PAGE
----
Lowell Thomas was an accomplished businessman as well as a journalist. Unlike other top post-World War II American broadcast journalists — Edward R. Murrow, Walter Cronkite, David Brinkley — Thomas was never a network employee. Instead, he remained an independent contractor who had his own sponsors, bought time on the networks for his programs and retained ownership of his material. Thomas made and spent several fortunes before establishing himself as a major media tycoon with the formation in 1947 of what would become a group of broadcast stations called Capital Cities. Capital Cities eventually grew large enough to purchase the ABC network in 1985.
Thomas’ remarkably intrepid travels included an overland trip to Tibet in 1949 with his son Lowell, Jr., along as cameraman. They were the first, and last, invited western guests of the ancient Tibetan government, and their remote, battery-powered broadcasts were carried on CBS — another first. Thomas produced surround-screen travel adventures — “Seven Wonders” and “Search for Paradise”are examples — for his own film production company, Cinerama Productions, and they were shown in his own Cinerama theaters. From 1955 through 1958, Thomas also produced and starred in the “High Adventure” series on CBS television, which took him from Timbuktu to Pauga Pauga.
A 1957 cover story of Newsweek magazine proclaimed: “Thomas has never had a commercial flop. He communicates a kind of gosh-almighty feeling that the world is his oyster, it contains many nicely turned pearls, and they can be shared by anyone who cares to read, watch or hear Lowell Thomas.”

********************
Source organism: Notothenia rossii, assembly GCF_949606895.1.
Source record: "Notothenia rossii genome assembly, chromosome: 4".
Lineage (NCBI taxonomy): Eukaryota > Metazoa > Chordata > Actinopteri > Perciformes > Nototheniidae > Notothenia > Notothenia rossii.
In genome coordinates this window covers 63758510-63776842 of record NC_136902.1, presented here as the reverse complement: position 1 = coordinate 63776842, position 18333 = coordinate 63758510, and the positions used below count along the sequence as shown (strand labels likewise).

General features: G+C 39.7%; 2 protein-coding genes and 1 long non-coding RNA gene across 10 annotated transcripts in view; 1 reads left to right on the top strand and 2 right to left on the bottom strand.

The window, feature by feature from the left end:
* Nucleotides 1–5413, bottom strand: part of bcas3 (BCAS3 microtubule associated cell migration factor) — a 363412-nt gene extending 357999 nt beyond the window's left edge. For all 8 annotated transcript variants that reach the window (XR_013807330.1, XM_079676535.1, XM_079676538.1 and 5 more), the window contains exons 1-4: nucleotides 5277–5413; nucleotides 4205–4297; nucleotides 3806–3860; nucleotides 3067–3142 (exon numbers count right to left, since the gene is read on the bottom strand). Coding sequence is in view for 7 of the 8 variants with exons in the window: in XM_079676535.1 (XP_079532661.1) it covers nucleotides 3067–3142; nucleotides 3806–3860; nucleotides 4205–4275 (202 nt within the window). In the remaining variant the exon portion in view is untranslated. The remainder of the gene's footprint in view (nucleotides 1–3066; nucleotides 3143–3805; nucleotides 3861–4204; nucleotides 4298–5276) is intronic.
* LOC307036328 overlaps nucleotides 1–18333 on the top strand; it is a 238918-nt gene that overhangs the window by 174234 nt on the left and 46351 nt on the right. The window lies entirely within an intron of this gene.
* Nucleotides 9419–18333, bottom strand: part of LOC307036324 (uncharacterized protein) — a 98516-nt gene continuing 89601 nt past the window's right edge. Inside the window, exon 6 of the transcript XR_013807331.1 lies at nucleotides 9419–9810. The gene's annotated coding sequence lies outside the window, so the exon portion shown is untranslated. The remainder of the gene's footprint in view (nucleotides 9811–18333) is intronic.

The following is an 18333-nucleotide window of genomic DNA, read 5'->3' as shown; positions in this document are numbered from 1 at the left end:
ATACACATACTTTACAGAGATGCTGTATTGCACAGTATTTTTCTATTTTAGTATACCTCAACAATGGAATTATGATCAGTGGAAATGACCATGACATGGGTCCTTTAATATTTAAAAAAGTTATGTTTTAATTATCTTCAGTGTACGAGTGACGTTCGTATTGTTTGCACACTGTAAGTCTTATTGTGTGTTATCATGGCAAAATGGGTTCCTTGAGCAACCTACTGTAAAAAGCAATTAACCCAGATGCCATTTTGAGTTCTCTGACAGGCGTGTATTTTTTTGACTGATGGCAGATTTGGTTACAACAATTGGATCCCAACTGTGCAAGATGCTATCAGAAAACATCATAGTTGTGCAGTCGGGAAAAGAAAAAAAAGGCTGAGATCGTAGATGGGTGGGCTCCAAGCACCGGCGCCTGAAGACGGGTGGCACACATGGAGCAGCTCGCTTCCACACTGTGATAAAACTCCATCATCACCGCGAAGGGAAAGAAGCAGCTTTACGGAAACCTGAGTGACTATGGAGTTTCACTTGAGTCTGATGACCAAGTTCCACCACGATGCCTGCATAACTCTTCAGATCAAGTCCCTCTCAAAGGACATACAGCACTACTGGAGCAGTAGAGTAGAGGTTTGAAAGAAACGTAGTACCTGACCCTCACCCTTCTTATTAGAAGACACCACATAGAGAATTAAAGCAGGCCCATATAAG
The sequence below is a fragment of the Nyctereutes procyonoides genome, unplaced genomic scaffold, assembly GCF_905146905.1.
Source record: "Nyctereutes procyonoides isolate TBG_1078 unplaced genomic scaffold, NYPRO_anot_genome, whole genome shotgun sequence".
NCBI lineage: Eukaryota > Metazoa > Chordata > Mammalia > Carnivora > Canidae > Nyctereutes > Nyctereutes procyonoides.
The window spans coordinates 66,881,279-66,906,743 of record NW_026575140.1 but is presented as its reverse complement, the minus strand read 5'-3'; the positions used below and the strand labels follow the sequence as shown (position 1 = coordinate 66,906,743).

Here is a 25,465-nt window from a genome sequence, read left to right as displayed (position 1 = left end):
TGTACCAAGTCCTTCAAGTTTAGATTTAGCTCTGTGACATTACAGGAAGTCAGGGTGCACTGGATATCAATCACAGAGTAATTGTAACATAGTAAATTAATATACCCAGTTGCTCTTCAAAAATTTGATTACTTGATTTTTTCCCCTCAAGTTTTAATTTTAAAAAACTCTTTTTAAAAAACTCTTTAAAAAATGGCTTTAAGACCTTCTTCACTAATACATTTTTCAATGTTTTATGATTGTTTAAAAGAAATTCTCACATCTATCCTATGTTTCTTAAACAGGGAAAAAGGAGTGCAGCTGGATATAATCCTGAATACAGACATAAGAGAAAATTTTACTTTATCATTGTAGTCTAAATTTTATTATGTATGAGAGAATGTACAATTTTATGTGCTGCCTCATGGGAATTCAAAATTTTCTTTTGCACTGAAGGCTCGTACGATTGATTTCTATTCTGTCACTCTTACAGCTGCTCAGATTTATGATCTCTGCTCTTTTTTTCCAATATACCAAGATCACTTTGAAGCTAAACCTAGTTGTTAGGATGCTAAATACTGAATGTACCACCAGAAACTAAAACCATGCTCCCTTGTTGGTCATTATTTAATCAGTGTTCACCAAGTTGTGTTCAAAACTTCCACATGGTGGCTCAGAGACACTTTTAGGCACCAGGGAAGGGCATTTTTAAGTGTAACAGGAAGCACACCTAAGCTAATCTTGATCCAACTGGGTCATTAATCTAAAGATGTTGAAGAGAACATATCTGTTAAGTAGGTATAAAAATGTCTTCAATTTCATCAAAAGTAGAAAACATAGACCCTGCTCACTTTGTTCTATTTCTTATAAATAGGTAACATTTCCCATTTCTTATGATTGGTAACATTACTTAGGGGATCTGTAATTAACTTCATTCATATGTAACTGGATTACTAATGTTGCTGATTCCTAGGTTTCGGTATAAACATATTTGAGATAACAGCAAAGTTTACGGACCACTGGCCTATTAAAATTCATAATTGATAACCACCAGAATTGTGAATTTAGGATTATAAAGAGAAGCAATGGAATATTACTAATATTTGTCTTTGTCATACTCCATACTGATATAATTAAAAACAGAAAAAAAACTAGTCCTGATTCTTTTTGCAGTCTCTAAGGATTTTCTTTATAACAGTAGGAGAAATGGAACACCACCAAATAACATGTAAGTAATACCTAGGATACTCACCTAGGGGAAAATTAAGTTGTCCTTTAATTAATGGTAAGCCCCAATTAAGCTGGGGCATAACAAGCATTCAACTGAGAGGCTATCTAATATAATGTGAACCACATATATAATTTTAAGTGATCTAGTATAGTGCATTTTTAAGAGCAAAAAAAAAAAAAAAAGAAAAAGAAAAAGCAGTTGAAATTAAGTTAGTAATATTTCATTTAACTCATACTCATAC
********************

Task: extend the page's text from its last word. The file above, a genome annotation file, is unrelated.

For a man who began his career traveling on horseback, steamships and trains, the jet airplane offered Thomas the means to act on all his travel impulses. In 1963 during one eight-week period he flew to Australia, New Guinea, India, Iran and Europe; he crossed over the South Pole twice from Tahiti to New Zealand and on to Kabul, Samarkand and Moscow. He backtracked to Europe, then down to South Africa, across the Antarctic to Australia, and on to London to catch a jet to New York and Detroit, where he had three speaking engagements — during which he collapsed.
“I had crossed all 24 time zones at least twice and blithely gone on with my radio and television routine while managing some writing, speaking engagements and even some ski trips: My abused biological clock simply went haywire and I woke up in the hospital.”
As he turned 85 in 1976, Thomas announced that after 46 years and 16,800 broadcasts stretching over 2,400 weeks, he was ending his daily scheduled radio show “Lowell Thomas and the News.” But he was hardly retired; he was writing a two-volume autobiography, producing a “Lowell Thomas Remembers” series for PBS and the BBC, and chairing Capital Cities.
On August, 29, 1981, Thomas worked on a new documentary in the morning and presided over a Capital Cities board meeting in the afternoon before dying that night in his sleep in Pawling, New York. He was 89.
Lowell Thomas “loved the face of the earth,” as CBS commentator Eric Sevareid worded it in his eulogy. And Thomas was indeed always ready to set off for a new, relatively unknown part of the planet. This wanderlust helped propel him toward the Middle East, Akaba and T.E. Lawrence.
But Thomas was also a master storyteller. “He loved stories about people,” Sevareid wrote. Storytelling is, of course, basic to journalism. It has a complex relationship with history and truth and it has the power to turn people into legends.
“He loved the face of the earth. He loved stories about people.”